Share This Page

Upper St. Clair grocery battle seen as legal, not uncommon

| Saturday, July 5, 2014, 6:25 p.m.
Justin Merriman | Tribune-Review
The redevelopment site along Washington Road in Upper St. Clair on Wednesday, July 2, 2014.

Contractors removed trees and are moving dirt at the Upper St. Clair site where developers want to build townhomes, retailer outlets and a Whole Foods Market, but a rival grocer hasn't stopped funding court appeals of zoning changes for the project.

O'Hara-based Giant Eagle paid for residents' efforts to stop or stall the project at the intersection of Washington and Fort Couch roads, and experts say it's neither unusual nor illegal for companies to pay for other people's lawyers when they have a vested interest.

“The only reason anybody is doing this, at the end of the day, is for the moolah,” said Mark Yochum, a Duquesne University School of Law professor. “Giant Eagle benefits from the outcome.”

Traffic cited as factor

Giant Eagle officials acknowledged in May that they provided support to residents Moira Cain-Mannix and Margaret Witner, who filed multiple challenges to the development.

Company spokesman Dick Roberts said the fact that Whole Foods is a planned tenant didn't factor into the decision to support the objectors. The grocer, which has a supermarket nearby, shares the residents' concerns about traffic and the appropriateness of the zoning changes, he said.

“None of the objectors receiving legal and technical support from Giant Eagle are being compensated or receiving any financial benefit,” Roberts said. “The company is supporting the constitutional rights of area residents to ensure any development is carried out responsibly, in compliance with the law and on a level playing field.”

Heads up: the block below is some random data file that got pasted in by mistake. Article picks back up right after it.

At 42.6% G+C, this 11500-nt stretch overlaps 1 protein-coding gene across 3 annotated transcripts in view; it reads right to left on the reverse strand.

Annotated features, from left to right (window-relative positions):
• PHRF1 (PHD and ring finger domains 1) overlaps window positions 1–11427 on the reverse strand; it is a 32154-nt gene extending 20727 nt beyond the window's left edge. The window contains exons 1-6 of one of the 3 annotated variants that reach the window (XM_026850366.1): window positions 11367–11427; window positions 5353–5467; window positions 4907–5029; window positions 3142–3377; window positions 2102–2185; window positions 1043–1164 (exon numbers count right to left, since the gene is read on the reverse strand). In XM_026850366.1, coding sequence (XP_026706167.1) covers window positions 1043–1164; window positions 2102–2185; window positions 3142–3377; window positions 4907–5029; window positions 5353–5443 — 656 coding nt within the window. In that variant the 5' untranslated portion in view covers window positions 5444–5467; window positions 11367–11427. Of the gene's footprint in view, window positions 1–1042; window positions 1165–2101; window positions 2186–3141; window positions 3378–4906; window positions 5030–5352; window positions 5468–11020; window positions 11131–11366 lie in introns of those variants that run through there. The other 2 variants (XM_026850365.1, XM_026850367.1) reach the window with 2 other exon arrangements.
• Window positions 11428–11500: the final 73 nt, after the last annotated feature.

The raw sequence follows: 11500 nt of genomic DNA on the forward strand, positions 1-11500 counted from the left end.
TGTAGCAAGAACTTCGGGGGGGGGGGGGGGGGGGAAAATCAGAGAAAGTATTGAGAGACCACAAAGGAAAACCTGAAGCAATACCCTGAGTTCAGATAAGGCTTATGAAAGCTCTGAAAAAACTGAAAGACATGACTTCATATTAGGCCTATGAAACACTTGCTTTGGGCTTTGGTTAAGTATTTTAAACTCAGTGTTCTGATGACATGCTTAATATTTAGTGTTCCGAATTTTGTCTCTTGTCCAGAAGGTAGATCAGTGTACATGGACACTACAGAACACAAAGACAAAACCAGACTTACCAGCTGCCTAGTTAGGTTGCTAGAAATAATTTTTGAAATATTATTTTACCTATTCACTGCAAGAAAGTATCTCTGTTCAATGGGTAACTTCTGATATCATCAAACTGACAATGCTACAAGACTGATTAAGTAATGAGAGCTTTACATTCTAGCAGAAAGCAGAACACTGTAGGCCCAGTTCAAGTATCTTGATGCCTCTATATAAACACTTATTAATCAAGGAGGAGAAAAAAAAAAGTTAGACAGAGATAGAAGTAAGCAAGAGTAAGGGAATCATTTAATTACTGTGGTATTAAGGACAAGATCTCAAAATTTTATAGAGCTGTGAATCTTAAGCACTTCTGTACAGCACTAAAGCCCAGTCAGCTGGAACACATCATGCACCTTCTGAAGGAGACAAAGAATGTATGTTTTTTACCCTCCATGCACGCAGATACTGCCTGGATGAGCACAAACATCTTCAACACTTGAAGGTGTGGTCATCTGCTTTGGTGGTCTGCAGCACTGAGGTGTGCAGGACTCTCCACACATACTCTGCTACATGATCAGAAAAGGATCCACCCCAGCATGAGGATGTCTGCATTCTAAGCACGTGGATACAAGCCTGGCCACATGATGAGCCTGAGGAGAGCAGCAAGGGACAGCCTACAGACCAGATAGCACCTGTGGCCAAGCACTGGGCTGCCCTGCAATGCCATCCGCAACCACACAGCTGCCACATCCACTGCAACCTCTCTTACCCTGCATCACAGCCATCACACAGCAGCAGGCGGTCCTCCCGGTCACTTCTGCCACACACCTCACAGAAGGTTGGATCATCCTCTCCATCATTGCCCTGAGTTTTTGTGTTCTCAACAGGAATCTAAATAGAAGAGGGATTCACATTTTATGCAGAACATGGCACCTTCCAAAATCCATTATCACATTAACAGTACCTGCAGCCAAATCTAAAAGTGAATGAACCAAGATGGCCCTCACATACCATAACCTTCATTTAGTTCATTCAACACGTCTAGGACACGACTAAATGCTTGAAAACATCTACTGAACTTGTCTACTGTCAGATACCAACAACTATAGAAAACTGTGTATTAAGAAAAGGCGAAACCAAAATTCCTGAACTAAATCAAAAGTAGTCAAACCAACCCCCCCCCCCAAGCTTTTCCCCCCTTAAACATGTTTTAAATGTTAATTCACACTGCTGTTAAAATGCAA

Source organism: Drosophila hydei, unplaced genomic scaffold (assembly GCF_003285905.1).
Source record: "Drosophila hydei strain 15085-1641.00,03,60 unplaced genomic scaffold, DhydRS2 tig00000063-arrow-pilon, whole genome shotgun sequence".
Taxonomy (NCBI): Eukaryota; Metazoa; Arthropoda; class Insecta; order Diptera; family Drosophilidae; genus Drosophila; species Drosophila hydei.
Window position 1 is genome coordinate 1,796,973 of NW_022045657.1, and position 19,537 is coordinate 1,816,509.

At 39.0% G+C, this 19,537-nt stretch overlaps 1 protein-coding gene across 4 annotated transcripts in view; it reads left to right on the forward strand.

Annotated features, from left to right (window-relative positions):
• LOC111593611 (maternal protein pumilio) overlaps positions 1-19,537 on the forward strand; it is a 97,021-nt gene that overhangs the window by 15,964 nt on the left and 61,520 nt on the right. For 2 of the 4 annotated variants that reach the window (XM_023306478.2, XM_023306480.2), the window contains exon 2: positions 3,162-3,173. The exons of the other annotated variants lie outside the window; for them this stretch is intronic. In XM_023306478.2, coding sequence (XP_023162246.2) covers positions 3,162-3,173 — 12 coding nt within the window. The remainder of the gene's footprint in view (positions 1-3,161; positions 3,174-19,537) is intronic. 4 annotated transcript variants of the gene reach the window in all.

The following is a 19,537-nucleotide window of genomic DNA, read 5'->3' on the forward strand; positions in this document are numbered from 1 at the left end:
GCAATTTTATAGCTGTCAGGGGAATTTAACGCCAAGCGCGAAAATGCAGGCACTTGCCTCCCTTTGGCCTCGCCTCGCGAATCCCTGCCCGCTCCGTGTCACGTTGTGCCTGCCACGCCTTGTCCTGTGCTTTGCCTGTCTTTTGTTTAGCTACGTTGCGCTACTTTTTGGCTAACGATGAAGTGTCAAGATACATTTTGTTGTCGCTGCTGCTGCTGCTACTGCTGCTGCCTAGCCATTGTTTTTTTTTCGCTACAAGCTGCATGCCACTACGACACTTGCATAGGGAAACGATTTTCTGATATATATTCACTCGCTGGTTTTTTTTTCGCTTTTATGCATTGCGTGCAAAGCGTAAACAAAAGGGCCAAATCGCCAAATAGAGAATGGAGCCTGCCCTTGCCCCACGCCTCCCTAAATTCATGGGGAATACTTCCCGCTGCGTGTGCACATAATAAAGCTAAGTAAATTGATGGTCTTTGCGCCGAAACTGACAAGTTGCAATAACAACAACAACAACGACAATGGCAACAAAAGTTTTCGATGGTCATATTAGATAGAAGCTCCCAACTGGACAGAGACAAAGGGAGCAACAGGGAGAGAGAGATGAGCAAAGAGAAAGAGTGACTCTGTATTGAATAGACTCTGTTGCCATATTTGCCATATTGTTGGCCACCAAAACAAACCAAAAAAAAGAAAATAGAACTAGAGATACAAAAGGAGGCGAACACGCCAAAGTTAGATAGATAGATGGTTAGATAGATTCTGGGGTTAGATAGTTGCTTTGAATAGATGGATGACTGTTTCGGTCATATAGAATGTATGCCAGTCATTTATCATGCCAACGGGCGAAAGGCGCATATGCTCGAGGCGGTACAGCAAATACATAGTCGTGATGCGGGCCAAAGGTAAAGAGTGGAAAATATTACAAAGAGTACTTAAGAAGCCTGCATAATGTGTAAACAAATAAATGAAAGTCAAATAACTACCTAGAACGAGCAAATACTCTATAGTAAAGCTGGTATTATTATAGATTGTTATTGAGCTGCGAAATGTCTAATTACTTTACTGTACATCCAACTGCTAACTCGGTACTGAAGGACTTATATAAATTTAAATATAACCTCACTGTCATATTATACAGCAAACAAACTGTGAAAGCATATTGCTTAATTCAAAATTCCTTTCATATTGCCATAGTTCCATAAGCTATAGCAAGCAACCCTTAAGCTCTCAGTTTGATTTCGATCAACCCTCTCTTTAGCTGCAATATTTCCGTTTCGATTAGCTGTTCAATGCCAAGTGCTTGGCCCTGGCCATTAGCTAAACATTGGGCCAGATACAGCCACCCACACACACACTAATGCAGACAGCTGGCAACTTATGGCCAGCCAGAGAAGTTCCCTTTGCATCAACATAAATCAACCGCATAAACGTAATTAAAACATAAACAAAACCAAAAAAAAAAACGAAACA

Common practice

Allegheny County records show Joseph R. Lucot, a senior vice president at Giant Eagle who lives in a subdivision next to the site, joined the latest challenge. After its filing, Witner withdrew from appeals, leaving Lucot and Cain-Mannix as plaintiffs.

Matthew Racunas, the attorney listed for Witner and Lucot, could not be reached for comment.

The developers, 1800 Washington Road Associates, signed a lease with Whole Foods for a store along Washington Road, less than a mile from Giant Eagle's Market District on Oxford Drive in Bethel Park.

Yochum said it's common for insurers, creditors or litigation-finance companies to pay legal bills for people who otherwise couldn't afford it, in exchange for some financial benefit. It's less common for a company to get involved in a zoning dispute, but the financial stake for Giant Eagle is the same, he said.

“This is America. ... If a neighbor has a real honest-to-goodness (complaint), where he gets his funding doesn't matter,” said Stuart Ebby, a Philadelphia attorney and lecturer at the University of Pennsylvania School of Law. “These things can take years and years and kill some very good projects.”

2015 opening expected

Gerald Cipriani, a partner in 1800 Washington Road Associates, said the project is moving ahead despite the challenges, and Whole Foods anticipates opening in 2015.

The developers sued Cain-Mannix and Witner, seeking unspecified damages on claims that their appeals were without merit. In the lawsuits, the developers said they met early on with Giant Eagle executives who tried to dissuade them from including Whole Foods and offered to invest if they dropped the grocer.

Ebby said such countersuits would require proving that the residents didn't care about the project and the funders drove the appeals.